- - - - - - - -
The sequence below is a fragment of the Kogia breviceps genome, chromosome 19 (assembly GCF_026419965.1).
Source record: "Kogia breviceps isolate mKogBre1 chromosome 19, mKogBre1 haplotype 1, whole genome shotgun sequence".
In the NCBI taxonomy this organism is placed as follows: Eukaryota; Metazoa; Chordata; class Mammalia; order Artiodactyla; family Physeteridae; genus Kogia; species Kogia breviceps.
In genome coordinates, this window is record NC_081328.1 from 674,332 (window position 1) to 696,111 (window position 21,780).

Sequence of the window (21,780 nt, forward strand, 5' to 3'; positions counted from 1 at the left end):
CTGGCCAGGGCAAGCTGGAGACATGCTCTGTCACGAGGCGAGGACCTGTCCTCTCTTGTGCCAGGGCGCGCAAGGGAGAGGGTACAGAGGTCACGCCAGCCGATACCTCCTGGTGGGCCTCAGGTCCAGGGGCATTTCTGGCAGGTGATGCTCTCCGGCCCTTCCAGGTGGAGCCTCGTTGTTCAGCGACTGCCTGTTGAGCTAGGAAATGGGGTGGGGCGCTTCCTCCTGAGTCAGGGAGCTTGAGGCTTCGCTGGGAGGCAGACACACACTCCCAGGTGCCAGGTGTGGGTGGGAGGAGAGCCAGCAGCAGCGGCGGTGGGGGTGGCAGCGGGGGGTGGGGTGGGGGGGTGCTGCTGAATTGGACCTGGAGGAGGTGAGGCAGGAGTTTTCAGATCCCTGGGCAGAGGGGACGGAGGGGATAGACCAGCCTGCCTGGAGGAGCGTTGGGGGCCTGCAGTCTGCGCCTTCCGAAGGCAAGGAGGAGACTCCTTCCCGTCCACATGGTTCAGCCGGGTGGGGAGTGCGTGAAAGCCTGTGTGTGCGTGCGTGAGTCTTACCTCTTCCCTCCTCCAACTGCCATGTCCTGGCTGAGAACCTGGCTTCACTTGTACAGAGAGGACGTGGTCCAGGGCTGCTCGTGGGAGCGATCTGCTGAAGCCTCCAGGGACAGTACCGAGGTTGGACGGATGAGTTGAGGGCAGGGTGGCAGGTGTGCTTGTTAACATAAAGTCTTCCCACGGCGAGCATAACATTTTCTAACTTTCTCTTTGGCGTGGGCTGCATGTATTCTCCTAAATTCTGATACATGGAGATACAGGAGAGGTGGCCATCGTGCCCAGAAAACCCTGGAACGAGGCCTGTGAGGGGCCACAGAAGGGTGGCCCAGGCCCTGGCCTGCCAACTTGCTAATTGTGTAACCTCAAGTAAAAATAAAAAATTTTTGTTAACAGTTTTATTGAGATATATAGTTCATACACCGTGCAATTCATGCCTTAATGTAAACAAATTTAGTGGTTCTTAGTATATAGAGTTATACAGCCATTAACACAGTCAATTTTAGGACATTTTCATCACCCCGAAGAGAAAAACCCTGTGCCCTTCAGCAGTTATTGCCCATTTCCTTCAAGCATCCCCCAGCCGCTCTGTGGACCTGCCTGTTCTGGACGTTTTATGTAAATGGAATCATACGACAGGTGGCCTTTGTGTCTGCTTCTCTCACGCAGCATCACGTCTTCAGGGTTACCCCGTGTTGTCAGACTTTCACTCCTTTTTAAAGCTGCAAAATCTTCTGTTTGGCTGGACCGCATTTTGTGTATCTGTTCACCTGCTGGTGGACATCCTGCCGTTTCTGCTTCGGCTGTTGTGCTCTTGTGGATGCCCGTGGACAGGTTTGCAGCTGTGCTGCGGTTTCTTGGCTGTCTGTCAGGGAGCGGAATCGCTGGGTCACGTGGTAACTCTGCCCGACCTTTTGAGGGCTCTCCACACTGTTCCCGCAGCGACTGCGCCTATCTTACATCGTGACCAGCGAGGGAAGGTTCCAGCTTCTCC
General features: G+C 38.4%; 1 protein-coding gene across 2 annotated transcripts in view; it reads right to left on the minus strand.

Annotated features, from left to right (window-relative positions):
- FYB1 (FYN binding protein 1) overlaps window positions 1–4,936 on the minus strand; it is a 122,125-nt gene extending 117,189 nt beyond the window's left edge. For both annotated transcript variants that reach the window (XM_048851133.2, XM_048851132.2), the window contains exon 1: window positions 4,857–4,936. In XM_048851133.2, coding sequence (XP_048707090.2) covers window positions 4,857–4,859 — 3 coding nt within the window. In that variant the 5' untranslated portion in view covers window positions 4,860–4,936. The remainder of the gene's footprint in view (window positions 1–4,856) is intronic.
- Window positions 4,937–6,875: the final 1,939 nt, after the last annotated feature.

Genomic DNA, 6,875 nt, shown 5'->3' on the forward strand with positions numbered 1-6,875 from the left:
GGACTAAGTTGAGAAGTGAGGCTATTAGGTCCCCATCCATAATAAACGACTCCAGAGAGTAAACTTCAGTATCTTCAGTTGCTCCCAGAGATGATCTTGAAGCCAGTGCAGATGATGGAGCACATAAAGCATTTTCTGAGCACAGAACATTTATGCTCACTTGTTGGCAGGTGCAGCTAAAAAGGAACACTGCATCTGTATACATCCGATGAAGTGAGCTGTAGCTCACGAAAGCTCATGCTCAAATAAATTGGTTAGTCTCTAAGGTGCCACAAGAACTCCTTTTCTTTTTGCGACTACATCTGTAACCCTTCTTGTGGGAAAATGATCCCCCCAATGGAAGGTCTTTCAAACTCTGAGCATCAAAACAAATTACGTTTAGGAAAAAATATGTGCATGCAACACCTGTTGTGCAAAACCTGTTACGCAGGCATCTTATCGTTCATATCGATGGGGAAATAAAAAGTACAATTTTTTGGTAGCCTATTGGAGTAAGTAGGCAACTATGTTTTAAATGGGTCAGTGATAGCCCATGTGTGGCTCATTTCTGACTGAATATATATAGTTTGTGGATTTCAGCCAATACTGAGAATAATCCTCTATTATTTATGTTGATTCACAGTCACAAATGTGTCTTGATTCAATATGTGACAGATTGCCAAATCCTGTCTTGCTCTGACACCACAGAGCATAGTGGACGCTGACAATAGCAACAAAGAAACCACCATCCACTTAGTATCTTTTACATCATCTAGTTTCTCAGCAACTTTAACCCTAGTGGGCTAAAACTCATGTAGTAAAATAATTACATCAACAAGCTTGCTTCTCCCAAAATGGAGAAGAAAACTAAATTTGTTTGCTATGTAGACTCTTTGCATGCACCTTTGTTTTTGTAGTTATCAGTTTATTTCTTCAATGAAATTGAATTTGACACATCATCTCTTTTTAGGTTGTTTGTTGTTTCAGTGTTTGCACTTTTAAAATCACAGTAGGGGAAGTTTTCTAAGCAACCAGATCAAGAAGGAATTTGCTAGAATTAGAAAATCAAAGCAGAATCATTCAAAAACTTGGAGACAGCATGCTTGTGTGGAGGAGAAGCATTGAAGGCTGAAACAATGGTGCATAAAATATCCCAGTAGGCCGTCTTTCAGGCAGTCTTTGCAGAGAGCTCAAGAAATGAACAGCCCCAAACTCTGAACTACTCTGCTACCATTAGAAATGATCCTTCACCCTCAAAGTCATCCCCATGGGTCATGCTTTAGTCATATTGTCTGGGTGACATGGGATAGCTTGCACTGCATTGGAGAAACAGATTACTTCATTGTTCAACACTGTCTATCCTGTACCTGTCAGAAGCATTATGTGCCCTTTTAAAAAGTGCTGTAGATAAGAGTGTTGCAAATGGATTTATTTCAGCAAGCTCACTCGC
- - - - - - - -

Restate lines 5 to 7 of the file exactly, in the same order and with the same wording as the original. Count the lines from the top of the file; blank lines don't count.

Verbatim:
Sequence of the window (21,780 nt, forward strand, 5' to 3'; positions counted from 1 at the left end):
CTGGCCAGGGCAAGCTGGAGACATGCTCTGTCACGAGGCGAGGACCTGTCCTCTCTTGTGCCAGGGCGCGCAAGGGAGAGGGTACAGAGGTCACGCCAGCCGATACCTCCTGGTGGGCCTCAGGTCCAGGGGCATTTCTGGCAGGTGATGCTCTCCGGCCCTTCCAGGTGGAGCCTCGTTGTTCAGCGACTGCCTGTTGAGCTAGGAAATGGGGTGGGGCGCTTCCTCCTGAGTCAGGGAGCTTGAGGCTTCGCTGGGAGGCAGACACACACTCCCAGGTGCCAGGTGTGGGTGGGAGGAGAGCCAGCAGCAGCGGCGGTGGGGGTGGCAGCGGGGGGTGGGGTGGGGGGGTGCTGCTGAATTGGACCTGGAGGAGGTGAGGCAGGAGTTTTCAGATCCCTGGGCAGAGGGGACGGAGGGGATAGACCAGCCTGCCTGGAGGAGCGTTGGGGGCCTGCAGTCTGCGCCTTCCGAAGGCAAGGAGGAGACTCCTTCCCGTCCACATGGTTCAGCCGGGTGGGGAGTGCGTGAAAGCCTGTGTGTGCGTGCGTGAGTCTTACCTCTTCCCTCCTCCAACTGCCATGTCCTGGCTGAGAACCTGGCTTCACTTGTACAGAGAGGACGTGGTCCAGGGCTGCTCGTGGGAGCGATCTGCTGAAGCCTCCAGGGACAGTACCGAGGTTGGACGGATGAGTTGAGGGCAGGGTGGCAGGTGTGCTTGTTAACATAAAGTCTTCCCACGGCGAGCATAACATTTTCTAACTTTCTCTTTGGCGTGGGCTGCATGTATTCTCCTAAATTCTGATACATGGAGATACAGGAGAGGTGGCCATCGTGCCCAGAAAACCCTGGAACGAGGCCTGTGAGGGGCCACAGAAGGGTGGCCCAGGCCCTGGCCTGCCAACTTGCTAATTGTGTAACCTCAAGTAAAAATAAAAAATTTTTGTTAACAGTTTTATTGAGATATATAGTTCATACACCGTGCAATTCATGCCTTAATGTAAACAAATTTAGTGGTTCTTAGTATATAGAGTTATACAGCCATTAACACAGTCAATTTTAGGACATTTTCATCACCCCGAAGAGAAAAACCCTGTGCCCTTCAGCAGTTATTGCCCATTTCCTTCAAGCATCCCCCAGCCGCTCTGTGGACCTGCCTGTTCTGGACGTTTTATGTAAATGGAATCATACGACAGGTGGCCTTTGTGTCTGCTTCTCTCACGCAGCATCACGTCTTCAGGGTTACCCCGTGTTGTCAGACTTTCACTCCTTTTTAAAGCTGCAAAATCTTCTGTTTGGCTGGACCGCATTTTGTGTATCTGTTCACCTGCTGGTGGACATCCTGCCGTTTCTGCTTCGGCTGTTGTGCTCTTGTGGATGCCCGTGGACAGGTTTGCAGCTGTGCTGCGGTTTCTTGGCTGTCTGTCAGGGAGCGGAATCGCTGGGTCACGTGGTAACTCTGCCCGACCTTTTGAGGGCTCTCCACACTGTTCCCGCAGCGACTGCGCCTATCTTACATCGTGACCAGCGAGGGAAGGTTCCAGCTTCTCC
General features: G+C 38.4%; 1 protein-coding gene across 2 annotated transcripts in view; it reads right to left on the minus strand.